November 20, 2001

J.R.R. Tolkien's Take on the Truth
Staff Reporter

NEW YORK, NOV. 15, 2001 (Zenit.org).- Catholic convert Joseph Pearce is author of two popular books on J.R.R. Tolkien, "Tolkien: Man and Myth" and "Tolkien: A Celebration" (both Ignatius Press).

With the film release of "Lord of the Rings" scheduled for next month, Pearce mused about Tolkien (1892-1973) and his work in this interview with ZENIT.

Q: There have been criticisms of some fantasy stories because of their allegedly pagan orientation. Do you see Tolkienīs works as being part of this genre or is it different?

Pearce: Tolkien spoke of myths and fairy stories, rather than "fantasy." He was a lifelong practicing, and very devout, Catholic who believed that mythology was a means of conveying certain transcendent truths which are almost inexpressible within the factual confines of a "realistic" novel.

In order to understand Tolkienīs "philosophy of myth" it is useful to commence with a maxim of G.K. Chesterton: "not facts first, truth first." Tolkien and Chesterton were both intent on differentiating between facts, which are purely physical, and truth, which is metaphysical.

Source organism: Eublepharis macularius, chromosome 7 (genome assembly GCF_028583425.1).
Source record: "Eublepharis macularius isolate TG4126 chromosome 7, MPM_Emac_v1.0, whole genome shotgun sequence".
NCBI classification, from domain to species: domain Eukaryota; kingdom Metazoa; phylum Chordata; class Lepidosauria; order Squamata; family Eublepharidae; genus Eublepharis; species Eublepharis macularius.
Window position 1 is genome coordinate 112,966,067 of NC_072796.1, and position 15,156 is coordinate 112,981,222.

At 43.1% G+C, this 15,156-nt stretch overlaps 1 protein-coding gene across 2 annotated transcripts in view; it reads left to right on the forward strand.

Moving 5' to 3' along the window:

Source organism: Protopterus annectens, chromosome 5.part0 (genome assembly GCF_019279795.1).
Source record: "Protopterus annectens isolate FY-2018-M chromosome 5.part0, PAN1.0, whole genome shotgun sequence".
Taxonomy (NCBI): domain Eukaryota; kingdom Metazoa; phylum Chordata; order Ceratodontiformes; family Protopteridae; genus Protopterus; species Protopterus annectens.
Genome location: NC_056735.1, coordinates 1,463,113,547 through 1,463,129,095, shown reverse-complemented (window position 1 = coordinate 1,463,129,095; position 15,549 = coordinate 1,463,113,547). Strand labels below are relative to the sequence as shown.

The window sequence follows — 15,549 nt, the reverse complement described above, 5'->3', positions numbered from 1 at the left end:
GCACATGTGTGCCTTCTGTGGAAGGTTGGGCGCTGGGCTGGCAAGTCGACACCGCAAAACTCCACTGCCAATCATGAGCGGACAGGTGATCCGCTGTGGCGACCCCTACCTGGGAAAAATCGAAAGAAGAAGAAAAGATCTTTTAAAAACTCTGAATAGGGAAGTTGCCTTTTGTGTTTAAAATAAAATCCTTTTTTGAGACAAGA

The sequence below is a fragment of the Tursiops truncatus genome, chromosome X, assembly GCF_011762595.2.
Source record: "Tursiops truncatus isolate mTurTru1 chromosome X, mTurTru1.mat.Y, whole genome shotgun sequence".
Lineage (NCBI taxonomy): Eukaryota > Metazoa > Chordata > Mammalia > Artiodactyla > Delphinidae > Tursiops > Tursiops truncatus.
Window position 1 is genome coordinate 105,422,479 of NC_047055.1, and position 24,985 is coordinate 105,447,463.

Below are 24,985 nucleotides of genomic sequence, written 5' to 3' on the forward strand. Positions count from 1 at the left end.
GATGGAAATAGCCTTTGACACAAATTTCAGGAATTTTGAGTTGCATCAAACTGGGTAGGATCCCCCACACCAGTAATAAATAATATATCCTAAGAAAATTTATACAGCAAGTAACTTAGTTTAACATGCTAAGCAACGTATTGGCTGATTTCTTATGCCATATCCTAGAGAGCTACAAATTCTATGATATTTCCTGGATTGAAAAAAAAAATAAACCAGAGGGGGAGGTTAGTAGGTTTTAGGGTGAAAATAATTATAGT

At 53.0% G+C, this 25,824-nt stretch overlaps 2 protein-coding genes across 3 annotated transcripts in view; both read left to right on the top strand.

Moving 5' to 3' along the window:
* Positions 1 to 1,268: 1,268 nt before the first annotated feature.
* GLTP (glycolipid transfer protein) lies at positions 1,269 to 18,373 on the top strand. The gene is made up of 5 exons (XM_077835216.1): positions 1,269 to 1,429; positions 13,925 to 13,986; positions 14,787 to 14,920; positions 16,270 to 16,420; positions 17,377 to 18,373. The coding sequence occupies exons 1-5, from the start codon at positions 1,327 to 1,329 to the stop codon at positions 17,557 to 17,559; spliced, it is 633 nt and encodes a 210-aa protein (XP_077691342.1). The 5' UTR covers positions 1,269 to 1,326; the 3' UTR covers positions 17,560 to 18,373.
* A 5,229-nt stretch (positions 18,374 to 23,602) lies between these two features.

Thus a myth or a fairy story can convey love and hate, selfishness and self-sacrifice, loyalty and betrayal, good and evil -- all of which are metaphysical realities, that is, true, even if conveyed in a mythological or fairyland setting.

There is no need for Christians to worry about the role of "story" as a conveyer of truth. After all, Christ was the greatest storyteller of all. His parables might not be factual but they are always truthful.

Take, for instance, the parable of the prodigal son. Probably, Christ was not referring to one particular son, nor one particular forgiving father, nor one particular envious brother. The power of the story does not reside in its being factual but in its being truthful.

It doesnīt matter that the prodigal son might never have existed as an actual person; he exists in each of us. We are all, at one time or another, a prodigal son, a forgiving father or an envious brother. It is "applicable" to all of us. It is the storyīs truth, not its facts, that matter.

This was Tolkienīs point. Furthermore, there is more truth in "The Lord of the Rings" than in many examples of fictional realism.

Q: In recent years, magic in diverse forms such as games, TV shows, etc., has been very popular among young people. Given the way magical powers are presented in the "Lord of the Rings," do you think that there could be any dangers for youngsters?

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